? ItUll, 80th; STst and Oth Divis?
ions are marching to the rest
areas. It is understood that tho
77th Division will be moved to
a rest camp in Southern France.
The 5th, 80th, '.'oth and 70th
Divisions have been formed
into the 7th Army (Nirpa ami
will remain temporarily in their
old positions.
13 Sons in Army; 17 Girls in
War Work.
Raleigh, X. C.,|Nbv.20.?John
Ward, the Race man, of Golds
burg, has thirteen of his eigh?
teen sous in tho Ninth ami Ten?
th United States Cavalry, while
his seventeen daughters are
busy with war work. Tho factH
are vouched for by Sheriff R.ll.
Kdwards, of Wayne county, of
which (loldsblirg is county scat.
Ward also probably holds the
record for quadruplets, says
Sheriff K.dward, who gives the
record thus:
W ard was horn April 21,1850,
at Goldsburgs. lie has married
three times and his last wife is
now living. His fust wife bore
him Iii'. eo children, four at one
time twice, three at Olio time
twice, oho at a time once. His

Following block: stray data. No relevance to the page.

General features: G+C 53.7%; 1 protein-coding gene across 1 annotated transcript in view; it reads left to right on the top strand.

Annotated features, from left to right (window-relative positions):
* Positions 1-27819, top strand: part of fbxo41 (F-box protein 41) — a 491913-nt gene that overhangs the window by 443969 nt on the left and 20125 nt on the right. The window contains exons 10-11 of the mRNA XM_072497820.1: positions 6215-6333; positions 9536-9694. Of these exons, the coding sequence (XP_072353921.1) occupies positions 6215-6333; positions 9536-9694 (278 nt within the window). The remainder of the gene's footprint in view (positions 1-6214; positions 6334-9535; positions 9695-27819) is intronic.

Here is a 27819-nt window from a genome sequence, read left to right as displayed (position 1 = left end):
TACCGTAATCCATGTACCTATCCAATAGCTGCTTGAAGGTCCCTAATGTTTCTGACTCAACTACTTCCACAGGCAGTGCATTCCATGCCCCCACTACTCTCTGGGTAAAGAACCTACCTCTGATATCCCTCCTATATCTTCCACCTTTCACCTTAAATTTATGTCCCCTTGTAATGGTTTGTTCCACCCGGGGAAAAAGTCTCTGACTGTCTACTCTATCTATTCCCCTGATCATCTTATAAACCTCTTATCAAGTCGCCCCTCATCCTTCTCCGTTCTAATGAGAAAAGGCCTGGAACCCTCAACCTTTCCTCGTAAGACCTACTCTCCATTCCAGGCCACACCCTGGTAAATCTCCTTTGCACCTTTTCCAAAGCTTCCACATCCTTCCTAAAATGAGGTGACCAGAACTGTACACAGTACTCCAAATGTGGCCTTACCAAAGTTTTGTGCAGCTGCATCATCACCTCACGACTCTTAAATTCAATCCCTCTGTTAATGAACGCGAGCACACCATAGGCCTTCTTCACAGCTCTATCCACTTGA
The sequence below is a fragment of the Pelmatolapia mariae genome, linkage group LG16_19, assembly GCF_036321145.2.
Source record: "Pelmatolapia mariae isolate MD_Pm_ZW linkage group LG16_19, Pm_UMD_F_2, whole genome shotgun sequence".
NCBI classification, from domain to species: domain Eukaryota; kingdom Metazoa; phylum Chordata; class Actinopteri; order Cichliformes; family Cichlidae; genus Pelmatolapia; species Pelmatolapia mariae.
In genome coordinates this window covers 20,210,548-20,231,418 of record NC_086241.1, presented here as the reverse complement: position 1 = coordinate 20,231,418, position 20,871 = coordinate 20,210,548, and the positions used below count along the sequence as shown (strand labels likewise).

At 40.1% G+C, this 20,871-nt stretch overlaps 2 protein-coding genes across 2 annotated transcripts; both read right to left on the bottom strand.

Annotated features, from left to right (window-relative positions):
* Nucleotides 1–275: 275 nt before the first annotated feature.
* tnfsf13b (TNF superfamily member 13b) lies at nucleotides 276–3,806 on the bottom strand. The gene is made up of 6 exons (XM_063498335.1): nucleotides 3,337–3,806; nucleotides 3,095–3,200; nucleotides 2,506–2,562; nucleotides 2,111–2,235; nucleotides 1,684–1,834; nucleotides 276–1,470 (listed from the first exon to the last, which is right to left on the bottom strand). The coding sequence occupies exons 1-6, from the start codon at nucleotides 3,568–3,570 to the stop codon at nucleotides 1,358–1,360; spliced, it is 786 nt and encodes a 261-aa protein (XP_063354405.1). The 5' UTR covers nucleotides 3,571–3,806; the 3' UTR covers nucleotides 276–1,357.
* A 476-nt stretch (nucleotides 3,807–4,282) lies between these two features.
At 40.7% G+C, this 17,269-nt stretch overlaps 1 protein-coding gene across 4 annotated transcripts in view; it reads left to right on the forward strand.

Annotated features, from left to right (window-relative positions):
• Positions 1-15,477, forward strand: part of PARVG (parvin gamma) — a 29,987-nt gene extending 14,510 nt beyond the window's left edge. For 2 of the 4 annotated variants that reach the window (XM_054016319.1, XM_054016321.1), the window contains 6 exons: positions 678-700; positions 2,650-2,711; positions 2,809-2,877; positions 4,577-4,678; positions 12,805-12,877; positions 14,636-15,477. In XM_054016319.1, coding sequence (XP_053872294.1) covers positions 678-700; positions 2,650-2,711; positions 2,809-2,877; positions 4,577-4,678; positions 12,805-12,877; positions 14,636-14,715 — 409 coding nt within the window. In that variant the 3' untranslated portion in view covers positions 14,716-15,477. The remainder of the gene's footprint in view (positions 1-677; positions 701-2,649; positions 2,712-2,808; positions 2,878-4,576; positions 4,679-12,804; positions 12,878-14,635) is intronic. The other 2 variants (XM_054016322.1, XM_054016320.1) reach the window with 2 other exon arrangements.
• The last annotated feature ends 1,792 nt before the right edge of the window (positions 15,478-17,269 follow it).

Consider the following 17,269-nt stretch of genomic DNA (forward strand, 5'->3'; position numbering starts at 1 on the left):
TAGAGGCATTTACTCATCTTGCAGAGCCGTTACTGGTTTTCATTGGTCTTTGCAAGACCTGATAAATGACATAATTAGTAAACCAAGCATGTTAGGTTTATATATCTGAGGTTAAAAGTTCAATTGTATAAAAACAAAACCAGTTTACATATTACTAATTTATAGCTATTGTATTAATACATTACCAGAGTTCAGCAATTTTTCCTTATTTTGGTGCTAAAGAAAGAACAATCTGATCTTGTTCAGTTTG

see >n 1 wife boro him two tit
one lime twice, three at 0110
I ime once and five 0110 at a lime
Iiis present wife has bort? him
1 ight, one at a lime. His tiist
wife lived six years and thteo
weeks ?fter marriage, his sec?
ond wife lived eight \ears und
six months.
That the linal responsibility
for meeting the food needs of
the nation and iho world rests
upon the individual farmers in
every community is the basis of
a farm bureau membership
campaign planned for tho week
of November 25 by farm-btirtinu
enmmitteemou i n New York
state. Quotas of membership
will bo assigned to every coun?
ty, and tho county quota will
bo apportioned to the communi?
ties. Tho campaign is not for
the adding of mere names to
the membership roll, but for tho
enlisting of farmers who be?
lieve in a sound agricultural
war program and will support
it. Virginia should also have
such a campaign.
Tho war has trained the.
I Germans to be splendid ath?
letes. They will always be
'particularly good in running.

xml | txt